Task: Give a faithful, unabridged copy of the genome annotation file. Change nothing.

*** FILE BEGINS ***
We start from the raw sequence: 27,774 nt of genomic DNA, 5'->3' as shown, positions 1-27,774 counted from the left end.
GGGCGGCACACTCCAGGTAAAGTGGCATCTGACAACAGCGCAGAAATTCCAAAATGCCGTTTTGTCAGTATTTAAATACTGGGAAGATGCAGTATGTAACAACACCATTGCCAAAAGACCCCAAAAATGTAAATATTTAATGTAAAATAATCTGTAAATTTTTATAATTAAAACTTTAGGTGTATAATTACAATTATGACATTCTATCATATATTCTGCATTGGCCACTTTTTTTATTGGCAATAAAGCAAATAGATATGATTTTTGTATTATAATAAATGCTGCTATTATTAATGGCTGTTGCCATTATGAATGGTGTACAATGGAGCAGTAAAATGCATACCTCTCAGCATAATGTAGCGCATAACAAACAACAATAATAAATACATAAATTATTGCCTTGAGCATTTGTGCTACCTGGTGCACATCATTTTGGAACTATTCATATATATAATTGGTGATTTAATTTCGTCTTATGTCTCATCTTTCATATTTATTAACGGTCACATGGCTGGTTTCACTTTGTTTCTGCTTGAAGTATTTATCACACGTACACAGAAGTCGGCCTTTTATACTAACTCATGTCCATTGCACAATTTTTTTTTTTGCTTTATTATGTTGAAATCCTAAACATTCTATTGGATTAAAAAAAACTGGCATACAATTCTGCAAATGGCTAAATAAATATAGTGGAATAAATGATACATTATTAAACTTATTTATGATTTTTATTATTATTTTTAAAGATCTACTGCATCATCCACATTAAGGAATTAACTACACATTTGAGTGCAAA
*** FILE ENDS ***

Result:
We start from the raw sequence: 27,774 nt of genomic DNA, 5'->3' as shown, positions 1-27,774 counted from the left end.
GGGCGGCACACTCCAGGTAAAGTGGCATCTGACAACAGCGCAGAAATTCCAAAATGCCGTTTTGTCAGTATTTAAATACTGGGAAGATGCAGTATGTAACAACACCATTGCCAAAAGACCCCAAAAATGTAAATATTTAATGTAAAATAATCTGTAAATTTTTATAATTAAAACTTTAGGTGTATAATTACAATTATGACATTCTATCATATATTCTGCATTGGCCACTTTTTTTATTGGCAATAAAGCAAATAGATATGATTTTTGTATTATAATAAATGCTGCTATTATTAATGGCTGTTGCCATTATGAATGGTGTACAATGGAGCAGTAAAATGCATACCTCTCAGCATAATGTAGCGCATAACAAACAACAATAATAAATACATAAATTATTGCCTTGAGCATTTGTGCTACCTGGTGCACATCATTTTGGAACTATTCATATATATAATTGGTGATTTAATTTCGTCTTATGTCTCATCTTTCATATTTATTAACGGTCACATGGCTGGTTTCACTTTGTTTCTGCTTGAAGTATTTATCACACGTACACAGAAGTCGGCCTTTTATACTAACTCATGTCCATTGCACAATTTTTTTTTTTGCTTTATTATGTTGAAATCCTAAACATTCTATTGGATTAAAAAAAACTGGCATACAATTCTGCAAATGGCTAAATAAATATAGTGGAATAAATGATACATTATTAAACTTATTTATGATTTTTATTATTATTTTTAAAGATCTACTGCATCATCCACATTAAGGAATTAACTACACATTTGAGTGCAAA